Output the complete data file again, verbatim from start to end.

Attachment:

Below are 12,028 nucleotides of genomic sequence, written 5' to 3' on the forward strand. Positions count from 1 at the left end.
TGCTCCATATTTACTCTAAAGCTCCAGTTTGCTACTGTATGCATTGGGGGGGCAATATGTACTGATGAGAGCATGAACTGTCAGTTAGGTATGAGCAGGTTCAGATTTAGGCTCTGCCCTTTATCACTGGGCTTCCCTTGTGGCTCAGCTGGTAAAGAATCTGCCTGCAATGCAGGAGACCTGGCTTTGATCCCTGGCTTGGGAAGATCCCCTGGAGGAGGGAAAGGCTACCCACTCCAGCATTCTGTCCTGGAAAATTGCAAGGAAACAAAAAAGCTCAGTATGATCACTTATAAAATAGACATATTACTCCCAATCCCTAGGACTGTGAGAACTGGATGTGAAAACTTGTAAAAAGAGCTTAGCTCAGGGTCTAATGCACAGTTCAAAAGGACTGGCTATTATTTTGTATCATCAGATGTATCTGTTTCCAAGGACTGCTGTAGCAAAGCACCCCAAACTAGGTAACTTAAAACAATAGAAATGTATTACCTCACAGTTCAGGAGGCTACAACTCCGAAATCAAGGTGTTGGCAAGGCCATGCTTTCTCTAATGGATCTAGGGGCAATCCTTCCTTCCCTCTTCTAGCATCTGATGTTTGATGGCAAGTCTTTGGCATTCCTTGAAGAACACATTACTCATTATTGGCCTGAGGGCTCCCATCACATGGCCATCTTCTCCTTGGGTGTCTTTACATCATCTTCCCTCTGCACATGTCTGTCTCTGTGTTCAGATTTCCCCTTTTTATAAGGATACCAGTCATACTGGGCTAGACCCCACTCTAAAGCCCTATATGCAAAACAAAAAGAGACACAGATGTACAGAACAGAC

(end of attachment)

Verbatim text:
Below are 12,028 nucleotides of genomic sequence, written 5' to 3' on the forward strand. Positions count from 1 at the left end.
TGCTCCATATTTACTCTAAAGCTCCAGTTTGCTACTGTATGCATTGGGGGGGCAATATGTACTGATGAGAGCATGAACTGTCAGTTAGGTATGAGCAGGTTCAGATTTAGGCTCTGCCCTTTATCACTGGGCTTCCCTTGTGGCTCAGCTGGTAAAGAATCTGCCTGCAATGCAGGAGACCTGGCTTTGATCCCTGGCTTGGGAAGATCCCCTGGAGGAGGGAAAGGCTACCCACTCCAGCATTCTGTCCTGGAAAATTGCAAGGAAACAAAAAAGCTCAGTATGATCACTTATAAAATAGACATATTACTCCCAATCCCTAGGACTGTGAGAACTGGATGTGAAAACTTGTAAAAAGAGCTTAGCTCAGGGTCTAATGCACAGTTCAAAAGGACTGGCTATTATTTTGTATCATCAGATGTATCTGTTTCCAAGGACTGCTGTAGCAAAGCACCCCAAACTAGGTAACTTAAAACAATAGAAATGTATTACCTCACAGTTCAGGAGGCTACAACTCCGAAATCAAGGTGTTGGCAAGGCCATGCTTTCTCTAATGGATCTAGGGGCAATCCTTCCTTCCCTCTTCTAGCATCTGATGTTTGATGGCAAGTCTTTGGCATTCCTTGAAGAACACATTACTCATTATTGGCCTGAGGGCTCCCATCACATGGCCATCTTCTCCTTGGGTGTCTTTACATCATCTTCCCTCTGCACATGTCTGTCTCTGTGTTCAGATTTCCCCTTTTTATAAGGATACCAGTCATACTGGGCTAGACCCCACTCTAAAGCCCTATATGCAAAACAAAAAGAGACACAGATGTACAGAACAGAC